When it comes to men’s body wash, there are tons of scents to choose from: sandalwood, cedar, patchouli... and now, Xbox. Yep, Microsoft just announced that it’s teaming up with Axe for a line of gaming-inspired personal hygiene products.
What exactly does an Xbox smell like?
According to the product description, like “pulsing green citrus, featuring top notes of kaffir lime and winter lemon, aromatic herbal middle notes of mint and sage, and woody bottom notes of patchouli and clearwood.” Wow. I don’t know what kind of Xbox they have but my brother’s definitely never smelled like that.
So what does the new line consist of?
Xbox Lynx, made with essential oils, will include a body spray, deodorant, and shower gel (which apparently will be a body wash, face cleanser, and shampoo all in one). And if the bizarre scent isn’t enough to catch your eye, the neon lime green packaging surely will.
Be honest: marketing gimmick or actual quality product?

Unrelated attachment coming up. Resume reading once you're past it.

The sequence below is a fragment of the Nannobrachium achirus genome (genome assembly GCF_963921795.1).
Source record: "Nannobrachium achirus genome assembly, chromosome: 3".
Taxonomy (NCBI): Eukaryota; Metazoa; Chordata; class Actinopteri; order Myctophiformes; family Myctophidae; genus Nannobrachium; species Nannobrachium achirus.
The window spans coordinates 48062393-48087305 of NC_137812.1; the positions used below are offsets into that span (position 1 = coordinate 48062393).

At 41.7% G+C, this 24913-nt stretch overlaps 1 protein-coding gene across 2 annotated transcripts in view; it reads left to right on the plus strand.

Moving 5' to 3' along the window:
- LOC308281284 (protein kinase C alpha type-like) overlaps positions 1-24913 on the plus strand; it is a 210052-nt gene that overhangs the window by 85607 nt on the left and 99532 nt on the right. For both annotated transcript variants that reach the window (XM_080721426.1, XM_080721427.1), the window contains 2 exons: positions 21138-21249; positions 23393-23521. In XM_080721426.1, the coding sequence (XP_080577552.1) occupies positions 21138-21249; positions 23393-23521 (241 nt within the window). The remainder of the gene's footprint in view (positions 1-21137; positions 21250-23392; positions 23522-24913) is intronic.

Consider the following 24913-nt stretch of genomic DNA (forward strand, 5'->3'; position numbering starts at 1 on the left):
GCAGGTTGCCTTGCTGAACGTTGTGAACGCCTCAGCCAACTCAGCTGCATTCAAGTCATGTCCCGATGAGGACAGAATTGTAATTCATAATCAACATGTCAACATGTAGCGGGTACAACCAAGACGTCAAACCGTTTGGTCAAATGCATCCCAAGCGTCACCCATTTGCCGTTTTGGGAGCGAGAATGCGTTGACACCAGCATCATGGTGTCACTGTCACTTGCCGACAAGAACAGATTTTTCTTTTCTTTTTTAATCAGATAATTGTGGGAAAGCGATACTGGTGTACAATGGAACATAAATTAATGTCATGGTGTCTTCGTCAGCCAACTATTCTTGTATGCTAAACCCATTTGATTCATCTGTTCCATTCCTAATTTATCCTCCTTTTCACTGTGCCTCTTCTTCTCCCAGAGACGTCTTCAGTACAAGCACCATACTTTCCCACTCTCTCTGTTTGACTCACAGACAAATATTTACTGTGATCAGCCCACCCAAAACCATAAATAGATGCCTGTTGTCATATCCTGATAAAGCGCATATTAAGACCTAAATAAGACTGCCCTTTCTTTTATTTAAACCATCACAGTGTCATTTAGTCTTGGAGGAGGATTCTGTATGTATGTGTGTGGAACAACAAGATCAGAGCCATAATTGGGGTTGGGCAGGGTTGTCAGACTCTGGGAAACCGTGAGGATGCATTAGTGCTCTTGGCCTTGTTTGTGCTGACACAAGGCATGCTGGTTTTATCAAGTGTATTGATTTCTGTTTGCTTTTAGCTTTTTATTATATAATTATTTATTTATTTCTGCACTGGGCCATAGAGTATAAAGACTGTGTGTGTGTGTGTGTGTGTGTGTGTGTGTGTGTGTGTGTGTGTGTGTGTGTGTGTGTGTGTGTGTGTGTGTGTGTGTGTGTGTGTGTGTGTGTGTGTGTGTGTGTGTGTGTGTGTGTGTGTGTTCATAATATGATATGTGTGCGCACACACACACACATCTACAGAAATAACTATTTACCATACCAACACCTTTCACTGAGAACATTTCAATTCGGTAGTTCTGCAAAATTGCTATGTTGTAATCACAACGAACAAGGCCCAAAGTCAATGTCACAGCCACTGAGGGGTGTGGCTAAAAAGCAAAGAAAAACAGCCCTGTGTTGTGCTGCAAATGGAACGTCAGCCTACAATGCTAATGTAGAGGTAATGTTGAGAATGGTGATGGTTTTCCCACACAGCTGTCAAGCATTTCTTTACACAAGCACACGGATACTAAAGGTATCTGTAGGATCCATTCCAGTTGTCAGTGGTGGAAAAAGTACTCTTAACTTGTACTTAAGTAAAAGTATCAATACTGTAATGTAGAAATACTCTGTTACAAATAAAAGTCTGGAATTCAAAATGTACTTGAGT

Our Home Theater Editor Lee Neikirk has mixed feelings about the release. “My first reaction is that this is horrible,” he admitted, before adding, “But there's also a pretty consistent turnout at eSports and Pro Gaming events where hygiene is ignored. And if this product encourages folks to be a little more hygienic at video game events, that seems like a good move.”
And one of our lifestyle writers, Jess Kasparian, agrees, comparing it to kids' products that use cartoon characters to win over their young users. "I think it's fun!" she says, "Whatever gets people to smell nice."
But the father of Xbox, Seamus Blackley, has a much different opinion. "I seriously and honestly have no comment. I have no idea what a comment would even be on this. I’m frankly thinking of just going and drinking heavily at this point," he tweeted after the news broke out online.
When and where can you get it?
For now, Xbox Lynx, which comes out in July, will only be sold in Australia and New Zealand. TBD on whether American gamers will get a taste—or rather, a sniff—of the new scent later on.
Prices are accurate at the time this article was published, but may change over time.